The shuddering massacre of civilians the U.S. imperialists committed in the northern half of Korea after igniting the Korean War was unprecedentedly harsh barbarism in wanton violation of international laws on protection of civilians in time of war and publicly accepted wartime laws and regulations. At least 1,231,540 peaceful inhabitants were cold-bloodedly killed by the U.S. imperialist brutes in the northern half of Korea during the three-year war.

During their temporary occupation of Sinchon County, the U.S. imperialist ogres killed a quarter of the county population. The number of the people killed by them in the whole period of the war stood at least 401,940 in Hwanghae Province, more than 162,180 in South Phyongan Province, over 129,390 in Kangwon Province, at least 116,220 in North Phyongan Province, over 115,300 in South Hamgyong Province, more than 82,020 in North Hamgyong Province and at least 64,240 in Jagang Province. The U.S. imperialist brutes indiscriminately killed more than 157,840 inhabitants in Pyongyang alone…”

See the full text here…





Forza Coreana!

21 06 2010

Leonid Petrov for «Klar Tale» (21/06/10)

The North Koreans, like their brothers in the South, are crazy about football. They find this game fascinating because it reminds them of real life full of tough moments with unpredictable results. Their political leaders are quick to link the performance of the team to the broader national goals and prides.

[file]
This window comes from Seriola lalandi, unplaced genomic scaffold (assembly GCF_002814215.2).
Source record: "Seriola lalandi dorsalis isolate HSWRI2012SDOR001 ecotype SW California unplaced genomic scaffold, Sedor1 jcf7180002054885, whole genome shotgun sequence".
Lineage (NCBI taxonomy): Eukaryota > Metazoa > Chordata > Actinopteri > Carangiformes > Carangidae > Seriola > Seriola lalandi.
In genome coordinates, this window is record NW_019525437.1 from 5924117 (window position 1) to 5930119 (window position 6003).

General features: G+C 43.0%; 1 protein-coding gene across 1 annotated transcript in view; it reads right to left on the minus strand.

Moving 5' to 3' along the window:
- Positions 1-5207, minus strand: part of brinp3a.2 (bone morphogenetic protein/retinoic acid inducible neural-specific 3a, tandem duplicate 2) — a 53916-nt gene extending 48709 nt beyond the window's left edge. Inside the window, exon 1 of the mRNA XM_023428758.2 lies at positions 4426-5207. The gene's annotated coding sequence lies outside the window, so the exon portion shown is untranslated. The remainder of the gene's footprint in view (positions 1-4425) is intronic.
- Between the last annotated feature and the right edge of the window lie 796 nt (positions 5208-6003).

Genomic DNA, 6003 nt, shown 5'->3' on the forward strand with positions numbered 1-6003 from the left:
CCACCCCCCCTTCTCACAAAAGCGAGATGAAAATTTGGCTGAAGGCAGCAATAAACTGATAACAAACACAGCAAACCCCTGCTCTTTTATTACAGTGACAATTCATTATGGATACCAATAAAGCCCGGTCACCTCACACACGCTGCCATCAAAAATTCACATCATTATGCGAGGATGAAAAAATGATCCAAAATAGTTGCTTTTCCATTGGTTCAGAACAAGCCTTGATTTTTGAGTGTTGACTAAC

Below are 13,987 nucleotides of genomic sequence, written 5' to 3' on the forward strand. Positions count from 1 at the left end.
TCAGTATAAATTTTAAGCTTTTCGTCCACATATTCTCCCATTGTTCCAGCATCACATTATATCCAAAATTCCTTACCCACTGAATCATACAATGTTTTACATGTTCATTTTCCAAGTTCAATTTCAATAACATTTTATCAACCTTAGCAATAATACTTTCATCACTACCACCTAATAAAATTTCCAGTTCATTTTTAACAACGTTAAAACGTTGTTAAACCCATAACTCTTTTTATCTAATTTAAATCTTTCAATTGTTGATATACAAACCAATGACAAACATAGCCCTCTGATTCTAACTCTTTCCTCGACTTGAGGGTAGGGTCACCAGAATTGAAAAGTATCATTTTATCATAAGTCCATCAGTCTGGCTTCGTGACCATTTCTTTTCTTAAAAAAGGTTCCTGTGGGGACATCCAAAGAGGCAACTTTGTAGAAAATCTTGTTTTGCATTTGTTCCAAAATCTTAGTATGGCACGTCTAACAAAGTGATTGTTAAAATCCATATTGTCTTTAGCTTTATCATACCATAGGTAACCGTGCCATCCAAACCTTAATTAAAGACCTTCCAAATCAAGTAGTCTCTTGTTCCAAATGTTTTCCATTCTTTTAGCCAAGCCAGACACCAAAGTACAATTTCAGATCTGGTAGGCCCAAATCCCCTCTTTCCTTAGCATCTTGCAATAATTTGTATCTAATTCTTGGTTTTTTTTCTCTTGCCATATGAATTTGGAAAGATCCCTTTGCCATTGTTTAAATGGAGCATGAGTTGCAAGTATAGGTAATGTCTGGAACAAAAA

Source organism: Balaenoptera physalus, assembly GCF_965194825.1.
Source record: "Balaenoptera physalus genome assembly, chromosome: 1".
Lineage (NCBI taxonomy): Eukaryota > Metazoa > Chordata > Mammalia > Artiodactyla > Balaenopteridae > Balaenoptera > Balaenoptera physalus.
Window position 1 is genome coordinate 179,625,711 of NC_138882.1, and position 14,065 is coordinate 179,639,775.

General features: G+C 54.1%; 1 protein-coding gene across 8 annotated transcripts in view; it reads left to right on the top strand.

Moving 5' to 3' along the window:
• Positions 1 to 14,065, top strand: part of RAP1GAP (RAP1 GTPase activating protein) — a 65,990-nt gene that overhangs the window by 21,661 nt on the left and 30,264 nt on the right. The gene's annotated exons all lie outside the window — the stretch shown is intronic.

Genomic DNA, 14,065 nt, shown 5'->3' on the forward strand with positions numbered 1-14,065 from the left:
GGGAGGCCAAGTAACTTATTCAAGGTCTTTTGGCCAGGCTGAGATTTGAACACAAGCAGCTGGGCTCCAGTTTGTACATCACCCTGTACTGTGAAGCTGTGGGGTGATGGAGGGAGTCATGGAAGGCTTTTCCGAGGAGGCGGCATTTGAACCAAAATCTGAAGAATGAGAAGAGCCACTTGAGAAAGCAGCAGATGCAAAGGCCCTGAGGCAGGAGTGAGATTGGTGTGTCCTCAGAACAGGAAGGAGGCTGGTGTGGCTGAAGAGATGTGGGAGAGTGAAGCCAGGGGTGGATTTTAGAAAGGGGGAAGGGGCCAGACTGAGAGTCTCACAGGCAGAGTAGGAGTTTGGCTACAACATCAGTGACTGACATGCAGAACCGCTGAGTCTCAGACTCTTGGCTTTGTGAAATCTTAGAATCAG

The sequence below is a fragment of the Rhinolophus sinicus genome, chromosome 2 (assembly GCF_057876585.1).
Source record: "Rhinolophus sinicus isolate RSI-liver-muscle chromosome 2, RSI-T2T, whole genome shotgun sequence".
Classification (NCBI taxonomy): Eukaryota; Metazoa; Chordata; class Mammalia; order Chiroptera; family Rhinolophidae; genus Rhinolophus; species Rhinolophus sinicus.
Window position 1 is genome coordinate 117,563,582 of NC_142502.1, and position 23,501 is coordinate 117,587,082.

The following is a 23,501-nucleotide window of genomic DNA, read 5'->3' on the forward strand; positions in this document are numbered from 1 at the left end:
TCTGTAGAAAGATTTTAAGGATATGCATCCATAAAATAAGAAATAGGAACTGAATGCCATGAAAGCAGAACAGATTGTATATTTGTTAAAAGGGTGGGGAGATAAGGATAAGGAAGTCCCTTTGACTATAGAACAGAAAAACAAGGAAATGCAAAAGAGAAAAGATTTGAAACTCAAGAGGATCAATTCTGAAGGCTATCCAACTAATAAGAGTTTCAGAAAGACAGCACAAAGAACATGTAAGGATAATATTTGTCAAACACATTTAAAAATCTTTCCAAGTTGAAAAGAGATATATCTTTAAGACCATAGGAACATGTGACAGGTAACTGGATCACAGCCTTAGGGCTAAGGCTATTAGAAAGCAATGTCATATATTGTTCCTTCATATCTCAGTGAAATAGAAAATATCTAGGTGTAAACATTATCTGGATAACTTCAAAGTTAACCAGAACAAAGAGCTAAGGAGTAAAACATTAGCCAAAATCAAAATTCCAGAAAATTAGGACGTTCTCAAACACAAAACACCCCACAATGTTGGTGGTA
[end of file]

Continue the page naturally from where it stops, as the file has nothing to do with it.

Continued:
For the DPRK, which lives in the state of permanent crisis, every small victory gives its people a good reason to celebrate. Playing football with Brazil is already a challenge, while scoring even one goal is a feat. Last week Ji Yun Nam’s lucky strike made millions of Koreans not only in the North of the Korean peninsula but also in the South and overseas elated. Tonight the DPRK is facing Portugal to seek revenge for the blow received 44 year ago (they lost 5-3 to Portugal despite taking a 3-0 lead after thirty minutes) .

Victories in sport give the North Korean people much consolation in their daily struggles. Their country remains stuck between the communist past and an unknown future. Desperately trying to modernise the nation, DPRK leadership remains fearful of any real change or reform. The dynamism and passion with which North Korea plays football could have been utilised in revamping its economic strategy, exactly like South Korea did it once to score the “miracle on the Han river”.